Syrain Rue Seeds are hallucinogenic in their own right and considered sacred throughout the Middle East and Parts of Asia for centuries. The harmala alkaloids are found in a variety of plants, the most notorious of which is a vine native to the Amazon region that is used as an ingredient of a visionary brew. The most concentrated source of Harmala alkaloids is the seed of Peganum Harmala, commonly known as Syrian Rue. These seeds contain about 2% of mixed Harmala alkaloids. One of the most intriguing aspects of P. harmala used as a potentiating agent is that it seems to generate a sense of communicating with spirits.
As an anonymous individual quoted by D.M. Turner verifies: ‘I began to feel as though my room was filled with spirits of musicians, artists, and visionaries who genius had most strongly affected my life. And I felt as though I was amongst friends.’ This is one of many accounts of such sensations.” It was the powerful effects of its bitter seeds that gained it esteem from Asia Minor, across to India and Northeast Tibet, as a medication and a love potion. According to one theory, Harmala was the base for the “Drink of the Immortals” in ancient times. Before Islam, the Harmala plant was worshipped by communities that lived along the caravan routes who associated it with the moon deity Asfand. Leonardo da Vinci and Michelangelo both claimed that, owing to rue’s metaphysical powers, their eyesight and creative inner vision had been improved. Branches of rue were used to sprinkle holy water before High Mass, and it was an important strewing herb and anti-plague plant. Today, it is used as a beautiful dye.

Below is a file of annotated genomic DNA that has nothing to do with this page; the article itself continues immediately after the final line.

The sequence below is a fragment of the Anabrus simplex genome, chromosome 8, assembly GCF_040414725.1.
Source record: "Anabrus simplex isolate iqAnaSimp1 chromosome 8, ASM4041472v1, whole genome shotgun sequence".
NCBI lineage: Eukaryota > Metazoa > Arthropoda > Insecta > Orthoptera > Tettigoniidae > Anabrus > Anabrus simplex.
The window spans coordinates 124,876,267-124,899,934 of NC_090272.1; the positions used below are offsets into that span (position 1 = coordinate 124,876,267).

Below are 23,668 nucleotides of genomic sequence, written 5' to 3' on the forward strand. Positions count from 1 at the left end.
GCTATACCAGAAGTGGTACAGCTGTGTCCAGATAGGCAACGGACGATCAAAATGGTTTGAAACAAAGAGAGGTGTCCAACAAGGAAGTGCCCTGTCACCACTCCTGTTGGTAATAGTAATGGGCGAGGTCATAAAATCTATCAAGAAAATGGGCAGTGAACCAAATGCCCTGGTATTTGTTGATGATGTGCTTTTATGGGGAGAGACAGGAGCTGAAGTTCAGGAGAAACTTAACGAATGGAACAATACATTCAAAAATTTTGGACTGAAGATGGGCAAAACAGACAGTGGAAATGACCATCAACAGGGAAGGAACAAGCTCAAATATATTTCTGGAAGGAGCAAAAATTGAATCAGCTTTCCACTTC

Not for human consumption!